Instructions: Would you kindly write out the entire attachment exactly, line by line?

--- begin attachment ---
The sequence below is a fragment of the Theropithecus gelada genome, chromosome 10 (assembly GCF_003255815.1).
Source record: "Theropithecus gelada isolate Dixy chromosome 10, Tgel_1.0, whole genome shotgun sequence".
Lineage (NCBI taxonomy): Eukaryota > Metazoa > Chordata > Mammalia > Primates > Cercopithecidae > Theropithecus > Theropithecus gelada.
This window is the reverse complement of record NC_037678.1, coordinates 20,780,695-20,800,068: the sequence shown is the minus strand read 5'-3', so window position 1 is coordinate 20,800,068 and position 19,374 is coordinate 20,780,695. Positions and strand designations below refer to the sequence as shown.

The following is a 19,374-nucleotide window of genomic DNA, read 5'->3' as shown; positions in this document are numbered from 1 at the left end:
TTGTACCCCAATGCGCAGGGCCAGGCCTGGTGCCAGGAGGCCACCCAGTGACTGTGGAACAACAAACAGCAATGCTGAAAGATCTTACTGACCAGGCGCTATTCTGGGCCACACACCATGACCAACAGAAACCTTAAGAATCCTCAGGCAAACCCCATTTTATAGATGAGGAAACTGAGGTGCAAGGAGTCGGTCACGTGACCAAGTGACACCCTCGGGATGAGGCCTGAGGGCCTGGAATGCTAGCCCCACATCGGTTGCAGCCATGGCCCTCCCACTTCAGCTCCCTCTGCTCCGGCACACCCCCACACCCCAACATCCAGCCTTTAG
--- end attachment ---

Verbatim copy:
The sequence below is a fragment of the Theropithecus gelada genome, chromosome 10 (assembly GCF_003255815.1).
Source record: "Theropithecus gelada isolate Dixy chromosome 10, Tgel_1.0, whole genome shotgun sequence".
Lineage (NCBI taxonomy): Eukaryota > Metazoa > Chordata > Mammalia > Primates > Cercopithecidae > Theropithecus > Theropithecus gelada.
This window is the reverse complement of record NC_037678.1, coordinates 20,780,695-20,800,068: the sequence shown is the minus strand read 5'-3', so window position 1 is coordinate 20,800,068 and position 19,374 is coordinate 20,780,695. Positions and strand designations below refer to the sequence as shown.

The following is a 19,374-nucleotide window of genomic DNA, read 5'->3' as shown; positions in this document are numbered from 1 at the left end:
TTGTACCCCAATGCGCAGGGCCAGGCCTGGTGCCAGGAGGCCACCCAGTGACTGTGGAACAACAAACAGCAATGCTGAAAGATCTTACTGACCAGGCGCTATTCTGGGCCACACACCATGACCAACAGAAACCTTAAGAATCCTCAGGCAAACCCCATTTTATAGATGAGGAAACTGAGGTGCAAGGAGTCGGTCACGTGACCAAGTGACACCCTCGGGATGAGGCCTGAGGGCCTGGAATGCTAGCCCCACATCGGTTGCAGCCATGGCCCTCCCACTTCAGCTCCCTCTGCTCCGGCACACCCCCACACCCCAACATCCAGCCTTTAG